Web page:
Imagine the following situation: the project had vague exit criteria. Unfortunately, each team member interpreted them in their way, which resulted in significant bugs crashing into the release. As a result, the product release had to be postponed for a few weeks because the team logged the wrong incision level.

This was only an example of how incomplete quality criteria can affect product development. If you have already encountered such an issue, consider formalizing quality and acceptance criteria via the test plan section.

Good release criteria examples:

  • “All tickets in the release backlog are implemented, tested, and tested in accordance with the acceptance criteria and ticket description.”
  • “Complete set of manual and automated tests passed after code freeze.”
  • “All E2E scenarios are completed.”
  • “All failed scripts have been analyzed with bug reports added to the bug tracker.”
  • “Compatibility tests passed in accordance with the first priority list of browsers and OS described in the test strategy.”
  • “No open bugs with Critical or Major priority.”

Example #3

During testing, the team may encounter various problems that can affect timing or quality: dropped testing environments, a team member taking sick leave, unexpected code, poor requirement details, changes in requirements when they are half-finished, etc. Therefore, the team should have an emergency plan to minimize the damage from the triggered risk and a plan of countermeasures to prevent such risks. According, I think risk assessment is one of the most essential sections of the test plan. It consists of a list of risks, their likelihood, impact on the testing process, priority, and a response plan.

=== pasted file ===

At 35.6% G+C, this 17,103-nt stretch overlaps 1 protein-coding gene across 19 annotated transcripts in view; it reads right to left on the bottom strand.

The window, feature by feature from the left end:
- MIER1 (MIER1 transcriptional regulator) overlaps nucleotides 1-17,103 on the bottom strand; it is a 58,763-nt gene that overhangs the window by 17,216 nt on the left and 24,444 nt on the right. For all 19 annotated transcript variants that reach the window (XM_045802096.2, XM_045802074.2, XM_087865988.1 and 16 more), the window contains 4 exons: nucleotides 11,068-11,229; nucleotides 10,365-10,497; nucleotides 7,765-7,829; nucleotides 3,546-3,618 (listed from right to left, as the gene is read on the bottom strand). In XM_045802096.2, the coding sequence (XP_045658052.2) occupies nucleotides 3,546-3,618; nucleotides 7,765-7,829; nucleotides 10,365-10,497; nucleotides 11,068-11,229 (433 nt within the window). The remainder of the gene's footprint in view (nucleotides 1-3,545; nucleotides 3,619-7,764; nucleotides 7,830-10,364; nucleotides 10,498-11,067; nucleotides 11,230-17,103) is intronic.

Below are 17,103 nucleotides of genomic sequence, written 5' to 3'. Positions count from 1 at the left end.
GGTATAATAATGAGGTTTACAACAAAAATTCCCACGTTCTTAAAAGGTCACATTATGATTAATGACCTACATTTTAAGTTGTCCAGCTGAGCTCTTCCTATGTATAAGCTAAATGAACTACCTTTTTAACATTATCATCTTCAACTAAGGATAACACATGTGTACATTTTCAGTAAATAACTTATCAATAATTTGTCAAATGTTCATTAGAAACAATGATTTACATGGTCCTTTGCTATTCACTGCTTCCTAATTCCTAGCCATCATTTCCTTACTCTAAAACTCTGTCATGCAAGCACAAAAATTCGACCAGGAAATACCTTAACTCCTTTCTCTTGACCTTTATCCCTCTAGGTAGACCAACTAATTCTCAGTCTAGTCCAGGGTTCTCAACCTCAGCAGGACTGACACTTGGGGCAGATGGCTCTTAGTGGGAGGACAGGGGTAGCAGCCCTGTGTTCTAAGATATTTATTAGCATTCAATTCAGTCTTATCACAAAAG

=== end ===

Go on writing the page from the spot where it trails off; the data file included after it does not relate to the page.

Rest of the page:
How to Define Whether Your QA Team Needs a Documented Test Plan and Strategy?

A well-assembled test plan and a test strategy smooth out the testing process, which benefits every stakeholder of the product — users get stable software, managers get a predictable growth pipeline, engineers get a clear vision of their work areas and proceed with it faster .

But what if you have a rapidly-evolving startup with an enormous load of things to implement, never mind writing any documents? Leaving the documentation for the later stages of the product is a trade-off that frees your hands for a while. On the other hand, the same exact trade-off can increase the number of bugs, rough estimates that rarely hit the target, frustrated users, and failed commitments in the future. To keep quality engineering on top and move fast, you should know when it’s the right time to introduce testing documents for the product team. Here are five metrics that may inform you about problems in processes — they make it clear when a test plan and test strategy should be written in black and white.

Summary

It may sound obvious, but a test plan and a test strategy are crucial — even if you feel like you’re doing great without them. Try to incorporate QA documents into your workflow. You will quickly notice how much it reduces the number of errors, misunderstandings, and work time because you will no longer do double work or miss-steps.

Our teamwork at Techstack became more transparent and faster when we implemented test plans and test strategies in all our product development teams. You will always know responsibility areas and where to direct questions. You’ll have a transparent process that’s easy to analyze and manage. Indeed, you’ll have to spend time preparing each software testing document, but they will save you many working hours.